In countries like the UK, on the other hand, you can report phishing scams directly to the government (email@example.com), and a cybersecurity agency will investigate it.
How to Avoid Phishing Email Scams
The easiest way to avoid email phishing scams is to familiarize yourself with the telltale signs of phishing emails, such as the ones we’ve already discussed in an article. The more you read about phishing tactics and the more examples you look at, the easier it’ll be to recognize one when it makes its way into your inbox.
Secondly, make use of any anti-spam or anti-phishing features that your email provider offers, if there’s an option to turn them on/off. Of course, if you turn them on, take their email flagging and alerts extremely seriously, and don’t interact with emails flagged as suspicious.
Also, we'd recommend downloading antivirus software with anti-phishing capabilities, which can sync up with your email and provide another filter to weed out shady emails.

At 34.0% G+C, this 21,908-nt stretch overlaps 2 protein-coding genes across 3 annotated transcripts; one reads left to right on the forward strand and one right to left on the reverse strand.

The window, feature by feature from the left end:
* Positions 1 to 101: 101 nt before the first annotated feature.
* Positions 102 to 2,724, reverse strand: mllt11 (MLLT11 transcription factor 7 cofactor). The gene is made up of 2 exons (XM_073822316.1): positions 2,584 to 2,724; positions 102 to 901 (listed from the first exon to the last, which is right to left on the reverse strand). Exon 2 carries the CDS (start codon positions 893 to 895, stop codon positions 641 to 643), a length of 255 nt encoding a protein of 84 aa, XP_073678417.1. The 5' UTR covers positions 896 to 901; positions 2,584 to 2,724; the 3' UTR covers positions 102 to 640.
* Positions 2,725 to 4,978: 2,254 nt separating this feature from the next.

However, the golden rule to staying safe is this: unless you’re 100% sure that an email is legitimate don’t click on any links contained in the email. It’s not worth the risk simply because, in almost all cases, you can just log into whatever account you hold with the company the email claims to be from by going directly to their website through Google.
Any real, important notification or message will be accessible there. Just an inkling of doubt is enough to just not take the risk.
If you click on, sign up to a service through, or make a purchase through the links on our site, or use our quotes tool to receive custom pricing for your business needs, we may earn a referral fee from the supplier(s) of the technology you’re interested in. This helps Tech.co to provide free information and reviews, and carries no additional cost to you. Most importantly, it doesn’t affect our editorial impartiality. Ratings and rankings on Tech.co cannot be bought. Our reviews are based on objective research analysis. Rare exceptions to this will be marked clearly as a ‘sponsored' table column, or explained by a full advertising disclosure on the page, in place of this one. Click to return to top of page